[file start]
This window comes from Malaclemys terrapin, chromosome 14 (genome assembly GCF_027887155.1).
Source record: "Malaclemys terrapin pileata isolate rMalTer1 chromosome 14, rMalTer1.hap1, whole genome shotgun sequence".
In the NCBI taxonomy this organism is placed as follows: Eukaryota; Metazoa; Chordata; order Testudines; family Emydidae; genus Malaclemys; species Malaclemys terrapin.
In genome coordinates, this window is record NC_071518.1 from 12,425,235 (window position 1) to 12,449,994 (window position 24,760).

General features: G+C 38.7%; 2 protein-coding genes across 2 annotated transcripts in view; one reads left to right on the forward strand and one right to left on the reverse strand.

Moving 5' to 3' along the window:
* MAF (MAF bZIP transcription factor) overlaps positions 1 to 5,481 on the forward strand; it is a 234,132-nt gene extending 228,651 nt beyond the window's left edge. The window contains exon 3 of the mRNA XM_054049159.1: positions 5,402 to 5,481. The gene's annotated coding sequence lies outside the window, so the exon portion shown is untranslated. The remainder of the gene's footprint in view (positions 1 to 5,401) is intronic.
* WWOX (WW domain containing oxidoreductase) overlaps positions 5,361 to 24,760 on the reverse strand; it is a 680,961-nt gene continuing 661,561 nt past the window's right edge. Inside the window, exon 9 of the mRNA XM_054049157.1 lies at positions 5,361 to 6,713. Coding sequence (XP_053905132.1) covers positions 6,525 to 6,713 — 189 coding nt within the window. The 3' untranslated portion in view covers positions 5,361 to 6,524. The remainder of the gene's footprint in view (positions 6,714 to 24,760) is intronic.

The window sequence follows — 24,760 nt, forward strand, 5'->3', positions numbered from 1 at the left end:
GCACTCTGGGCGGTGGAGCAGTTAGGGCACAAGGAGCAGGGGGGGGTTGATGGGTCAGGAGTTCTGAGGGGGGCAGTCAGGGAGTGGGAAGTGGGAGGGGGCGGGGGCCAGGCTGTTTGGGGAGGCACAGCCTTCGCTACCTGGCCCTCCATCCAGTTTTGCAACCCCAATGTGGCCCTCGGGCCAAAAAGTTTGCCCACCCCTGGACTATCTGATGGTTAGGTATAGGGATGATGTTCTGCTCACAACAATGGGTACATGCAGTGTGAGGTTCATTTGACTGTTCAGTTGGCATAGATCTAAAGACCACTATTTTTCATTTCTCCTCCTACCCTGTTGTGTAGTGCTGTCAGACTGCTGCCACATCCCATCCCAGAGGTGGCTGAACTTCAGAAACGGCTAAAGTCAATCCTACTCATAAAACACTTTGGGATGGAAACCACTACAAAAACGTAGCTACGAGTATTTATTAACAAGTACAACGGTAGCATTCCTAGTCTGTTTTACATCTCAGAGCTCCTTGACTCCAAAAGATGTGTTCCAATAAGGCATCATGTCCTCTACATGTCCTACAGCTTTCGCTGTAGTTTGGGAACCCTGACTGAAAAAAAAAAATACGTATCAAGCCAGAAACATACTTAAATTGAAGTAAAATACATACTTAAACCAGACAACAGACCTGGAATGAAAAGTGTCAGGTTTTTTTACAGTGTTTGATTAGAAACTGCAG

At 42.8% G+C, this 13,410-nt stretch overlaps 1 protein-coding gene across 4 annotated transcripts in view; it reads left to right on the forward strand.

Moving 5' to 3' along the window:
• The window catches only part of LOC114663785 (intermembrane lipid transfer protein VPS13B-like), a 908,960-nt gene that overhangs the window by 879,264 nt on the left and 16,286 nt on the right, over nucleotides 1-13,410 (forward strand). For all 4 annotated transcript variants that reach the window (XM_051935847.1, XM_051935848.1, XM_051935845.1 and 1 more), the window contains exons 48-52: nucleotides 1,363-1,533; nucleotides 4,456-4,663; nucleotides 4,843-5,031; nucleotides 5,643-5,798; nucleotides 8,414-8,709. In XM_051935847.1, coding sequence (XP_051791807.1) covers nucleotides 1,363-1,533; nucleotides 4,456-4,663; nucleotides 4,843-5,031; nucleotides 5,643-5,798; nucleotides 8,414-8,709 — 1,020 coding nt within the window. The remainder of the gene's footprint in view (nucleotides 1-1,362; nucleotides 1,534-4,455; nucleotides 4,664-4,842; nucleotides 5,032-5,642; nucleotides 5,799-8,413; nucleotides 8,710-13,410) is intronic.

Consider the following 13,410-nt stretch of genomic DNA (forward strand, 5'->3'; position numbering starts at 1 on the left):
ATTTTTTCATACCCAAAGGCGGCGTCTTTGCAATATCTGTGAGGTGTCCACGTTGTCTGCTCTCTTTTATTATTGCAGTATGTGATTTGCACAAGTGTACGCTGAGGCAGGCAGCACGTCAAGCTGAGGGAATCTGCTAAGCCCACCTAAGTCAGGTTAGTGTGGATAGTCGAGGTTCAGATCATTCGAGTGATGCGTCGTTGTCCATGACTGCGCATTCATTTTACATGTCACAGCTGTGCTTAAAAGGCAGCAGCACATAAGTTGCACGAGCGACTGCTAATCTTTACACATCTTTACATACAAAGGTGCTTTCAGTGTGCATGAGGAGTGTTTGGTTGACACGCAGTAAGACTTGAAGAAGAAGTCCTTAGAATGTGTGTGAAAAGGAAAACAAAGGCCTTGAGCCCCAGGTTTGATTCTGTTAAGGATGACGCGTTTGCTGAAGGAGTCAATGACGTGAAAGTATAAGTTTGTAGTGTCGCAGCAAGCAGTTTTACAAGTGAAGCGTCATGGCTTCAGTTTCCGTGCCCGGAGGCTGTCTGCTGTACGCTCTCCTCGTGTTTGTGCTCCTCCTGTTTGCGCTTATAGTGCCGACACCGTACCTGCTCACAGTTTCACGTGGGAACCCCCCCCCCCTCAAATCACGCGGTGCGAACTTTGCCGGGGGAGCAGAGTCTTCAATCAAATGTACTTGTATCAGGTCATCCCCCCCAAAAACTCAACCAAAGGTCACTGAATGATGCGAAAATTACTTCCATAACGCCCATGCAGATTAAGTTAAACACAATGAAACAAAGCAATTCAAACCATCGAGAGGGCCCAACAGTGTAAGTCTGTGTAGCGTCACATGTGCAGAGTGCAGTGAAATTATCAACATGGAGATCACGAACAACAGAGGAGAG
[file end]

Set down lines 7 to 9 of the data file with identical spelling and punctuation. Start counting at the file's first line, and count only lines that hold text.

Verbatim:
* MAF (MAF bZIP transcription factor) overlaps positions 1 to 5,481 on the forward strand; it is a 234,132-nt gene extending 228,651 nt beyond the window's left edge. The window contains exon 3 of the mRNA XM_054049159.1: positions 5,402 to 5,481. The gene's annotated coding sequence lies outside the window, so the exon portion shown is untranslated. The remainder of the gene's footprint in view (positions 1 to 5,401) is intronic.
* WWOX (WW domain containing oxidoreductase) overlaps positions 5,361 to 24,760 on the reverse strand; it is a 680,961-nt gene continuing 661,561 nt past the window's right edge. Inside the window, exon 9 of the mRNA XM_054049157.1 lies at positions 5,361 to 6,713. Coding sequence (XP_053905132.1) covers positions 6,525 to 6,713 — 189 coding nt within the window. The 3' untranslated portion in view covers positions 5,361 to 6,524. The remainder of the gene's footprint in view (positions 6,714 to 24,760) is intronic.

The window sequence follows — 24,760 nt, forward strand, 5'->3', positions numbered from 1 at the left end: